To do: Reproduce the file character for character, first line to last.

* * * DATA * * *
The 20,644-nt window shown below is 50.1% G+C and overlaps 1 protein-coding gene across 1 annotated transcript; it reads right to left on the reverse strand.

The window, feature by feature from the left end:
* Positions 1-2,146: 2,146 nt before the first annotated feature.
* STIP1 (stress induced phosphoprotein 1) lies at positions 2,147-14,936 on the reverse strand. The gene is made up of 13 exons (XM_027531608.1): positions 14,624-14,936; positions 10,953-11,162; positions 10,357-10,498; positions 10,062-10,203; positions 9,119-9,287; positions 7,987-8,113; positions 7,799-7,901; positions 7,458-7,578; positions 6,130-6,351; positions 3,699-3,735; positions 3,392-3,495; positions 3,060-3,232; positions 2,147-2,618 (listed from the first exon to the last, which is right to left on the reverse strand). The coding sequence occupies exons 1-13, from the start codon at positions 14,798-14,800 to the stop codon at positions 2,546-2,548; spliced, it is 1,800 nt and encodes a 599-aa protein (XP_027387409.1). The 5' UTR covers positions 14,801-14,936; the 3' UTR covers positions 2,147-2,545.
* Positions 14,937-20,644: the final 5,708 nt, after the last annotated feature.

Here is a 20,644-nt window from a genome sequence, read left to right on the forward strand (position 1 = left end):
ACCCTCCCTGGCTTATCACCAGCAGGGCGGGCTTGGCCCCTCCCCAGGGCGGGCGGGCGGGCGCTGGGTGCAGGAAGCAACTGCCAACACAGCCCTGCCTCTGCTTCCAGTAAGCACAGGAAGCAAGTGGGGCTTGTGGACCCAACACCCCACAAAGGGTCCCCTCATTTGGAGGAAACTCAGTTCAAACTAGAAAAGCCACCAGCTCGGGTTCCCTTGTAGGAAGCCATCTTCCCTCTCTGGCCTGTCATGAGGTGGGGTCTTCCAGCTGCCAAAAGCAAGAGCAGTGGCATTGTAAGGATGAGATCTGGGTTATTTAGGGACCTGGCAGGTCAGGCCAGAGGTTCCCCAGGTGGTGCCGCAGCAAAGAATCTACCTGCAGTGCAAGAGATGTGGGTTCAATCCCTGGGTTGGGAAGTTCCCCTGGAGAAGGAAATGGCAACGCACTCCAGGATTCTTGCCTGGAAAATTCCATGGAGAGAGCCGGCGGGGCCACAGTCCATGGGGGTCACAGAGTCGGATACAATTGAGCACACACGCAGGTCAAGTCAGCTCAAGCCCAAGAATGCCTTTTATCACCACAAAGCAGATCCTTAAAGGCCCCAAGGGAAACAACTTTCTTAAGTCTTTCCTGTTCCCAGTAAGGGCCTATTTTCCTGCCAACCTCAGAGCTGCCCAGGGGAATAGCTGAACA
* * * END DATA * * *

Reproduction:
The 20,644-nt window shown below is 50.1% G+C and overlaps 1 protein-coding gene across 1 annotated transcript; it reads right to left on the reverse strand.

The window, feature by feature from the left end:
* Positions 1-2,146: 2,146 nt before the first annotated feature.
* STIP1 (stress induced phosphoprotein 1) lies at positions 2,147-14,936 on the reverse strand. The gene is made up of 13 exons (XM_027531608.1): positions 14,624-14,936; positions 10,953-11,162; positions 10,357-10,498; positions 10,062-10,203; positions 9,119-9,287; positions 7,987-8,113; positions 7,799-7,901; positions 7,458-7,578; positions 6,130-6,351; positions 3,699-3,735; positions 3,392-3,495; positions 3,060-3,232; positions 2,147-2,618 (listed from the first exon to the last, which is right to left on the reverse strand). The coding sequence occupies exons 1-13, from the start codon at positions 14,798-14,800 to the stop codon at positions 2,546-2,548; spliced, it is 1,800 nt and encodes a 599-aa protein (XP_027387409.1). The 5' UTR covers positions 14,801-14,936; the 3' UTR covers positions 2,147-2,545.
* Positions 14,937-20,644: the final 5,708 nt, after the last annotated feature.

Here is a 20,644-nt window from a genome sequence, read left to right on the forward strand (position 1 = left end):
ACCCTCCCTGGCTTATCACCAGCAGGGCGGGCTTGGCCCCTCCCCAGGGCGGGCGGGCGGGCGCTGGGTGCAGGAAGCAACTGCCAACACAGCCCTGCCTCTGCTTCCAGTAAGCACAGGAAGCAAGTGGGGCTTGTGGACCCAACACCCCACAAAGGGTCCCCTCATTTGGAGGAAACTCAGTTCAAACTAGAAAAGCCACCAGCTCGGGTTCCCTTGTAGGAAGCCATCTTCCCTCTCTGGCCTGTCATGAGGTGGGGTCTTCCAGCTGCCAAAAGCAAGAGCAGTGGCATTGTAAGGATGAGATCTGGGTTATTTAGGGACCTGGCAGGTCAGGCCAGAGGTTCCCCAGGTGGTGCCGCAGCAAAGAATCTACCTGCAGTGCAAGAGATGTGGGTTCAATCCCTGGGTTGGGAAGTTCCCCTGGAGAAGGAAATGGCAACGCACTCCAGGATTCTTGCCTGGAAAATTCCATGGAGAGAGCCGGCGGGGCCACAGTCCATGGGGGTCACAGAGTCGGATACAATTGAGCACACACGCAGGTCAAGTCAGCTCAAGCCCAAGAATGCCTTTTATCACCACAAAGCAGATCCTTAAAGGCCCCAAGGGAAACAACTTTCTTAAGTCTTTCCTGTTCCCAGTAAGGGCCTATTTTCCTGCCAACCTCAGAGCTGCCCAGGGGAATAGCTGAACA